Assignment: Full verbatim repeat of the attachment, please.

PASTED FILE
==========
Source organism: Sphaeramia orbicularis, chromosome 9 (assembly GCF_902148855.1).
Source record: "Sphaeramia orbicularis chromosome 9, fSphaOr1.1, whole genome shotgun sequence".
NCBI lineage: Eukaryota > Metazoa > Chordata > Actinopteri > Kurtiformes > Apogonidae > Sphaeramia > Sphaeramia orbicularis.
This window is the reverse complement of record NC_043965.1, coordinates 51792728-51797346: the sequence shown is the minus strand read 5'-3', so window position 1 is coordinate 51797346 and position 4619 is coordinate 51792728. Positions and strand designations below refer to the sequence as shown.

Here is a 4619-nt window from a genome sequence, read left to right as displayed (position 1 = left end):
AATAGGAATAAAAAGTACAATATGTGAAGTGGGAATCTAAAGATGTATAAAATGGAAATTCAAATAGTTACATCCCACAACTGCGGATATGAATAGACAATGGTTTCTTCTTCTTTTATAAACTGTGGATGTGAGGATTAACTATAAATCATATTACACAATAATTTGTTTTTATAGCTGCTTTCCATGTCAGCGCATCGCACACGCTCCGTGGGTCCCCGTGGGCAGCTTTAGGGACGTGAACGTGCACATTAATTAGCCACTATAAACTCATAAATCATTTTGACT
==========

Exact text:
Source organism: Sphaeramia orbicularis, chromosome 9 (assembly GCF_902148855.1).
Source record: "Sphaeramia orbicularis chromosome 9, fSphaOr1.1, whole genome shotgun sequence".
NCBI lineage: Eukaryota > Metazoa > Chordata > Actinopteri > Kurtiformes > Apogonidae > Sphaeramia > Sphaeramia orbicularis.
This window is the reverse complement of record NC_043965.1, coordinates 51792728-51797346: the sequence shown is the minus strand read 5'-3', so window position 1 is coordinate 51797346 and position 4619 is coordinate 51792728. Positions and strand designations below refer to the sequence as shown.

Here is a 4619-nt window from a genome sequence, read left to right as displayed (position 1 = left end):
AATAGGAATAAAAAGTACAATATGTGAAGTGGGAATCTAAAGATGTATAAAATGGAAATTCAAATAGTTACATCCCACAACTGCGGATATGAATAGACAATGGTTTCTTCTTCTTTTATAAACTGTGGATGTGAGGATTAACTATAAATCATATTACACAATAATTTGTTTTTATAGCTGCTTTCCATGTCAGCGCATCGCACACGCTCCGTGGGTCCCCGTGGGCAGCTTTAGGGACGTGAACGTGCACATTAATTAGCCACTATAAACTCATAAATCATTTTGACT